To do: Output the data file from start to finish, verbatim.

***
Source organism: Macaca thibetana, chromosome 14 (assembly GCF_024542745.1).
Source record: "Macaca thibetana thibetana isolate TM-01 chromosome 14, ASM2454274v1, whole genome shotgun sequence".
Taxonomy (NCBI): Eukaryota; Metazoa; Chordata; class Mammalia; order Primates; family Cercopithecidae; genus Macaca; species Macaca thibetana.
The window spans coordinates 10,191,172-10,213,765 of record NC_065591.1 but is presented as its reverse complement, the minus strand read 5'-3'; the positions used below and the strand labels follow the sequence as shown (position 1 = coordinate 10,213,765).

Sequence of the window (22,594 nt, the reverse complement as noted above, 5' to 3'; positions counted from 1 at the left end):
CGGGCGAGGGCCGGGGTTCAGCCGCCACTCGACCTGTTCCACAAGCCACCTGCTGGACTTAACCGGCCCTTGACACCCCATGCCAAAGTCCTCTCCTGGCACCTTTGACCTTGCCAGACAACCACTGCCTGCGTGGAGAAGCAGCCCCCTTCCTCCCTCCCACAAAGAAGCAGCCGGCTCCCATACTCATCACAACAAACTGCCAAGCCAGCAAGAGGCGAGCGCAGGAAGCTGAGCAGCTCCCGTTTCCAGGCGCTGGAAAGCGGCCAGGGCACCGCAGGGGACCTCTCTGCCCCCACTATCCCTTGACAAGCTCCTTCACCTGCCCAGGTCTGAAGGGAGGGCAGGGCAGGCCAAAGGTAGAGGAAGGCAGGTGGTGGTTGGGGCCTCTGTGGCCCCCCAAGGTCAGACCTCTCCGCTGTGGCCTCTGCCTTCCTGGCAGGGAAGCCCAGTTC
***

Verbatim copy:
Source organism: Macaca thibetana, chromosome 14 (assembly GCF_024542745.1).
Source record: "Macaca thibetana thibetana isolate TM-01 chromosome 14, ASM2454274v1, whole genome shotgun sequence".
Taxonomy (NCBI): Eukaryota; Metazoa; Chordata; class Mammalia; order Primates; family Cercopithecidae; genus Macaca; species Macaca thibetana.
The window spans coordinates 10,191,172-10,213,765 of record NC_065591.1 but is presented as its reverse complement, the minus strand read 5'-3'; the positions used below and the strand labels follow the sequence as shown (position 1 = coordinate 10,213,765).

Sequence of the window (22,594 nt, the reverse complement as noted above, 5' to 3'; positions counted from 1 at the left end):
CGGGCGAGGGCCGGGGTTCAGCCGCCACTCGACCTGTTCCACAAGCCACCTGCTGGACTTAACCGGCCCTTGACACCCCATGCCAAAGTCCTCTCCTGGCACCTTTGACCTTGCCAGACAACCACTGCCTGCGTGGAGAAGCAGCCCCCTTCCTCCCTCCCACAAAGAAGCAGCCGGCTCCCATACTCATCACAACAAACTGCCAAGCCAGCAAGAGGCGAGCGCAGGAAGCTGAGCAGCTCCCGTTTCCAGGCGCTGGAAAGCGGCCAGGGCACCGCAGGGGACCTCTCTGCCCCCACTATCCCTTGACAAGCTCCTTCACCTGCCCAGGTCTGAAGGGAGGGCAGGGCAGGCCAAAGGTAGAGGAAGGCAGGTGGTGGTTGGGGCCTCTGTGGCCCCCCAAGGTCAGACCTCTCCGCTGTGGCCTCTGCCTTCCTGGCAGGGAAGCCCAGTTC